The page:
We find ourselves unable, for the reasons already indicated, to follow the District of Columbia Circuit's decision in Carey v. O'Donnell, 506 F.2d 107 (D.C. Cir. 1974), cert. denied, 419 U.S. 1110, 95 S. Ct. 783, 42 L. Ed. 2d 806 (1975), upon which Judge Ward relied. The court there held that the district court lacked jurisdiction over plaintiffs' claim that the defendants had violated the ADEA, in view of the court's approval on the same day, in Northeast Master Executive Council v. C.A.B., 506 F.2d 97, cert. denied, 419 U.S. 1110, 95 S. Ct. 783, 42 L. Ed. 2d 806 (1975), of the Board's dismissal of petitions alleging that the underlying integration of seniority lists had not been arrived at in a "fair and equitable manner." The D.C. Circuit purported to rely on the rationales expressed in Kesinger, supra, and Oling, supra, which are clearly distinguishable for the reasons we have noted above. Moreover, it did not analyze the claims before the district court, the limited authority of the CAB, and the right to a de novo trial of ADEA claims, but merely stated in conclusory fashion that the action amounted to a collateral attack on the seniority lists approved by the Board.
Our holding that federal jurisdiction exists over plaintiffs' ADEA claims is not intended to imply that the claims have merit or that plaintiffs will have the right to reopen the integrated seniority lists formulated by the parties' mutually selected arbitrator. Although the complaint's allegations of "willful and continuous violation of Section 4(a) of the ADEA" (Compl. paragraphs 14, 16) at first blush appear to sound in terms of discriminatory intent with respect to each of the plaintiffs, this case is governed by Sec. 4(f) (2) of the ADEA, 29 U.S.C. § 623(f) (2). That section insulates an employer or labor organization from ADEA liability for observing the terms of a "bona fide seniority system ... which is not a subterfuge to evade the purposes" of the ADEA.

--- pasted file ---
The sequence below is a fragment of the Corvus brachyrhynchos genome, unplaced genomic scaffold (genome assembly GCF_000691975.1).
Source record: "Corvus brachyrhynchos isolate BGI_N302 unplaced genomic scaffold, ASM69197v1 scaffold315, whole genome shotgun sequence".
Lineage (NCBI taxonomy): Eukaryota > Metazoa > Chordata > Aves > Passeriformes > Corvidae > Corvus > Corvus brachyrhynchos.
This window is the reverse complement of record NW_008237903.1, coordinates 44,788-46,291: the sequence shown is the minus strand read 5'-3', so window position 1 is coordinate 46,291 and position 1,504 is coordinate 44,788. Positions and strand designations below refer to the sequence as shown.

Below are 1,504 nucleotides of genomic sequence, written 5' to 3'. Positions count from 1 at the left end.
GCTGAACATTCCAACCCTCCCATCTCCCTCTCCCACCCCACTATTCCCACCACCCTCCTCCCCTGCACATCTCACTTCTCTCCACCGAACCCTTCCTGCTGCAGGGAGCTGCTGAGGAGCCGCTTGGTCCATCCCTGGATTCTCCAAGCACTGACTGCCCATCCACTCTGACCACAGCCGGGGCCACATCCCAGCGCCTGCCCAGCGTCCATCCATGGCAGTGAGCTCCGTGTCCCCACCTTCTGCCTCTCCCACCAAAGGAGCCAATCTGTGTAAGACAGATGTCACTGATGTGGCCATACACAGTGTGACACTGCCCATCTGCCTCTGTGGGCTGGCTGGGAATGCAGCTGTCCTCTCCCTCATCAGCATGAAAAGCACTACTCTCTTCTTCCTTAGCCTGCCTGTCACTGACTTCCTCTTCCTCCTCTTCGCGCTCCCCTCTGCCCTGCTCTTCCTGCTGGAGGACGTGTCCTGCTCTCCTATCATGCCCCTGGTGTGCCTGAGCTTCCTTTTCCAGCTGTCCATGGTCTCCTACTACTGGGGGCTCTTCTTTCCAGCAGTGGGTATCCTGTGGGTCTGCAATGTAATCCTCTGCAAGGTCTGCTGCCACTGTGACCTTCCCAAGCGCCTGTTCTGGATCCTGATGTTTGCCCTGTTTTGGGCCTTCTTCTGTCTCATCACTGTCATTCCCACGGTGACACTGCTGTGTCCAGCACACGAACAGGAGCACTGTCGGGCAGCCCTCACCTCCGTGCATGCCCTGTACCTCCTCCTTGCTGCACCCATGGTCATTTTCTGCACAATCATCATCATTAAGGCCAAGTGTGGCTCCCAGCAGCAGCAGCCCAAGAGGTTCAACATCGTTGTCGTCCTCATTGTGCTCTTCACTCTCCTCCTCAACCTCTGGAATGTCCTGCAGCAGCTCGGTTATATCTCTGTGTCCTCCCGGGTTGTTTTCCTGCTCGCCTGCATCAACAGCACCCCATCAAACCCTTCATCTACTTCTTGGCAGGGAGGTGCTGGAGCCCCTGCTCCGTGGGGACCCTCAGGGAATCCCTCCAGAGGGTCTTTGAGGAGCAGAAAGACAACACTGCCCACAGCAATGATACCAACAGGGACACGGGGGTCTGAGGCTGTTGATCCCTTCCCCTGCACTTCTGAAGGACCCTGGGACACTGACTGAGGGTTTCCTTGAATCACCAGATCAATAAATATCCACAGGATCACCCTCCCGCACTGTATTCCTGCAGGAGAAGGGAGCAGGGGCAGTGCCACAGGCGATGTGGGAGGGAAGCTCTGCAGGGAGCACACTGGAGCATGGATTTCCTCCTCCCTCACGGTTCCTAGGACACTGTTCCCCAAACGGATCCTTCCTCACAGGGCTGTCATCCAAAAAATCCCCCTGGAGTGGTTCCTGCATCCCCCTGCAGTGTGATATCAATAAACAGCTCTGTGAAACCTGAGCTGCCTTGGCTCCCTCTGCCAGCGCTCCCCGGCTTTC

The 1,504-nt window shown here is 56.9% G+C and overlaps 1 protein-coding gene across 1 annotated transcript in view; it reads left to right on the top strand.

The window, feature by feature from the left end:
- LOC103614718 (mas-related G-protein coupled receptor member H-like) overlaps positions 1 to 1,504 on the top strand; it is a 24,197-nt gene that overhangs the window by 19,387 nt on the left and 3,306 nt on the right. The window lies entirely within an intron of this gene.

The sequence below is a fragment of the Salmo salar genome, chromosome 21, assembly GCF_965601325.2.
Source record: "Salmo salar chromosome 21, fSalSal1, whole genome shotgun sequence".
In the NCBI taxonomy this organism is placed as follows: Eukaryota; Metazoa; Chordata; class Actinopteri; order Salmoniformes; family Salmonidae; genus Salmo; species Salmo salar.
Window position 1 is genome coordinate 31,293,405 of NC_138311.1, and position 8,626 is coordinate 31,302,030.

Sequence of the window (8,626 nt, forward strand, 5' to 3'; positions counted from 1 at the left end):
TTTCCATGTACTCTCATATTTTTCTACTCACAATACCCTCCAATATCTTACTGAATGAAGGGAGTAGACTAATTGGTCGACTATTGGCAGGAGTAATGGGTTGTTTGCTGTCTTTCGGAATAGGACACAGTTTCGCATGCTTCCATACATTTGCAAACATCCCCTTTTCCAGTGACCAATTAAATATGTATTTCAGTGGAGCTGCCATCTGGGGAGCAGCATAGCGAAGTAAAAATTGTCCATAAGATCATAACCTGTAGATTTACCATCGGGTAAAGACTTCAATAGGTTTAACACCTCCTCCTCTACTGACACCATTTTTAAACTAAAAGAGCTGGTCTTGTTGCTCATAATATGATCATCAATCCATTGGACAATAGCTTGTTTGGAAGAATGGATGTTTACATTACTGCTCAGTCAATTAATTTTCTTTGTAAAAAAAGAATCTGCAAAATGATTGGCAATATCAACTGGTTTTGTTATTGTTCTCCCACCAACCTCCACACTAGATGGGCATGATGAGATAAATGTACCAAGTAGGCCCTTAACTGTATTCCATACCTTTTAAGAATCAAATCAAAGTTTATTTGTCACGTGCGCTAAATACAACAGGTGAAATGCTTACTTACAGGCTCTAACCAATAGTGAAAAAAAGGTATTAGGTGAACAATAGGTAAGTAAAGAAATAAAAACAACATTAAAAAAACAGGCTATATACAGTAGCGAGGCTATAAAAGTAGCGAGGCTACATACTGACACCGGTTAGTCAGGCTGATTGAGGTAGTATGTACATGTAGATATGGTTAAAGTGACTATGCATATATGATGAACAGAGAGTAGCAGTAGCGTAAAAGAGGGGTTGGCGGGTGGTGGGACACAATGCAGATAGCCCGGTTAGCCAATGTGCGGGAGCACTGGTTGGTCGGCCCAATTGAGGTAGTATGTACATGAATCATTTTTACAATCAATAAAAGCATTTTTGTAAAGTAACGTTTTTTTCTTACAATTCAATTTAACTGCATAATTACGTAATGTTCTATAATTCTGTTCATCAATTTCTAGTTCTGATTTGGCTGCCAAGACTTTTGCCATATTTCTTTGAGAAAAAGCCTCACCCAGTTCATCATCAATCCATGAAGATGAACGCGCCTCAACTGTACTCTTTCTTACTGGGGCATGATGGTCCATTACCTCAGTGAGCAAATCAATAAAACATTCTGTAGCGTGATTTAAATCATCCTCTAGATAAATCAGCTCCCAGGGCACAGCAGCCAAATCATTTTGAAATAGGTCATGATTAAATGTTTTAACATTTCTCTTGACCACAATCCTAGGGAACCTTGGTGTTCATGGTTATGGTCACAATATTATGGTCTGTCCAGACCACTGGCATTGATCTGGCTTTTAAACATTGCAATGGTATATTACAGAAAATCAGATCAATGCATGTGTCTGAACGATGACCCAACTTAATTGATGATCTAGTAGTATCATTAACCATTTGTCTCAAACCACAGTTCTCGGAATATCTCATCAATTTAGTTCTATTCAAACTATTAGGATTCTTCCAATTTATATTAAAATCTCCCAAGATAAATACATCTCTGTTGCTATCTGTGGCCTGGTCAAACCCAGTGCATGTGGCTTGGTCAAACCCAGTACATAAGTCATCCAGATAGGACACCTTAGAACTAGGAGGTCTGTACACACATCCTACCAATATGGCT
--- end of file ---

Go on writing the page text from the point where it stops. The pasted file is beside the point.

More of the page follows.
The criterion for determining whether a seniority system is a "bona fide" one is stated in the pertinent regulation issued under the Act, 29 C.F.R. Sec. 1625.9(a) (1984), which provides that " [t]hough a seniority system may be qualified by such factors as merit, capacity, or ability, any bona fide seniority system must be based on length of service as the primary criterion ...". Since the merged list uses length of service at the top and bottom ends of the list and uses length of service combined with a ratio between the two former lists for the middle of the merged list, it would appear to satisfy the test that length of service be the "primary criterion."